Police Officer Obas testified that when he stopped directly behind the cab, Woods jumped out and said the defendants had robbed him. He observed Smith in the cab putting money into a sock and Bolhar in the front seat. The officer arrested defendants and recovered $37 from Smith's sock and $8 from his pocket. He observed a jacket and change on the front seat.

Both defendants testified and denied committing the offense. According to their testimony, they had eaten at a restaurant on Rush Street and hailed a cab to go home. When the driver told them he would not go to their destination, Bolhar told Smith not to pay the fare. The driver then stopped at the parking lot and got out of the cab. Subsequently, the police arrested them and recovered the money Smith was about to put back in his sock and the money he had in his jacket.


Defendants' first contention is that the information charging them with robbery was fatally defective in that it contained no allegation of specific intent to deprive the victim of his property. The State argues that the information sufficiently charged the offense of robbery where the defendants were not prejudiced in the preparation of their defense and are not vulnerable to double jeopardy.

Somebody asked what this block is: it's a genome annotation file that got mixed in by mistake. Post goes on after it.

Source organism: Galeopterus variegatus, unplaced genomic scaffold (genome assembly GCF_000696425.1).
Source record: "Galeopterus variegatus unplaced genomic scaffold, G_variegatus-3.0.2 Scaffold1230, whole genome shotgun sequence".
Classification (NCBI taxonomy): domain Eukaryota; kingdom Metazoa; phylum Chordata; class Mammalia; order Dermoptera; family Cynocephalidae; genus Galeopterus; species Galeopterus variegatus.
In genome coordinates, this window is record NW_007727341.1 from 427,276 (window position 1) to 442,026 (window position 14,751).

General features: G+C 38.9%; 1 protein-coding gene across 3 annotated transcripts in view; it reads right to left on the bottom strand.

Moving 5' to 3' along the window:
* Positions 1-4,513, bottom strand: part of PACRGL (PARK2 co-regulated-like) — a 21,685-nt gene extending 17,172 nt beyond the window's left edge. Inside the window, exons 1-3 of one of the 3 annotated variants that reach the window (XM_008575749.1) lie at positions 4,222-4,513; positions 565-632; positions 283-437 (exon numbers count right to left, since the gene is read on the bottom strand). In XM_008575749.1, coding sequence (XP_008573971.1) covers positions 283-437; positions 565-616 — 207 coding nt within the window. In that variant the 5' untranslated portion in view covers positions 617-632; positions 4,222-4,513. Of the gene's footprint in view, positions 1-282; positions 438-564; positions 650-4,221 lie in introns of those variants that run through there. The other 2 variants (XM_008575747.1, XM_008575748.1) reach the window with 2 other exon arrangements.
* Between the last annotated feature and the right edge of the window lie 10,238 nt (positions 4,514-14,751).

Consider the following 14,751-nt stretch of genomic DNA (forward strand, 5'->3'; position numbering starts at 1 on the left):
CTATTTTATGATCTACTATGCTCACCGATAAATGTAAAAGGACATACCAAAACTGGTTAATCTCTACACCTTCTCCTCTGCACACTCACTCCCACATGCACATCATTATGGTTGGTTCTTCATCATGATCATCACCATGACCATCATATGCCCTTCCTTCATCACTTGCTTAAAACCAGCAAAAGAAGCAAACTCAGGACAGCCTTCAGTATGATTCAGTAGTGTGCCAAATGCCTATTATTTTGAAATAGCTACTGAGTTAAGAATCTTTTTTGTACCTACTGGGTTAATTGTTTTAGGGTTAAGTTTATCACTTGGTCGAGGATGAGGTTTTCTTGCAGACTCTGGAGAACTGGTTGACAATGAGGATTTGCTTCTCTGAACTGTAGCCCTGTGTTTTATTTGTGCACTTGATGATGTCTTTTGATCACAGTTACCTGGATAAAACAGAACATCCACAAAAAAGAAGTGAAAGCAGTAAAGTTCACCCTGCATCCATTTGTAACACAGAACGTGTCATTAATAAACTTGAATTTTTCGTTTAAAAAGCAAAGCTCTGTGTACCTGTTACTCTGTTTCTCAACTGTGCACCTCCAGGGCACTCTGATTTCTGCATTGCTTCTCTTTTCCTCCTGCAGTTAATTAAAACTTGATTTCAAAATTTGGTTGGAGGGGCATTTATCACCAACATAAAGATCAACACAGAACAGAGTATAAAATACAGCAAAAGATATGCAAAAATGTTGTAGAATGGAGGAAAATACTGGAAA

The information charged that defendants committed the offense of robbery "in that they, by the use of force and by threatening Charles D. Woods with the imminent use of force took a wallet and an amount of United States currency from the person and presence of Charles D. Woods, in violation of Chapter 38, Section 18-1 Illinois Revised Statutes * * *."

In the recent case of People v. White (1977), 67 Ill.2d 107, 365 N.E.2d 337, which was decided after defendants' trial, the supreme court held that the intent to deprive the person from whom the property is taken permanently of its use or benefit is an element of the crime of robbery. The court found that at the time of the enactment of the Criminal Code of 1961, intent was an element of the crime of robbery. It further concluded that the General Assembly upon enactment of section 18-1 of the Criminal Code of 1961 intended no change in the existing law.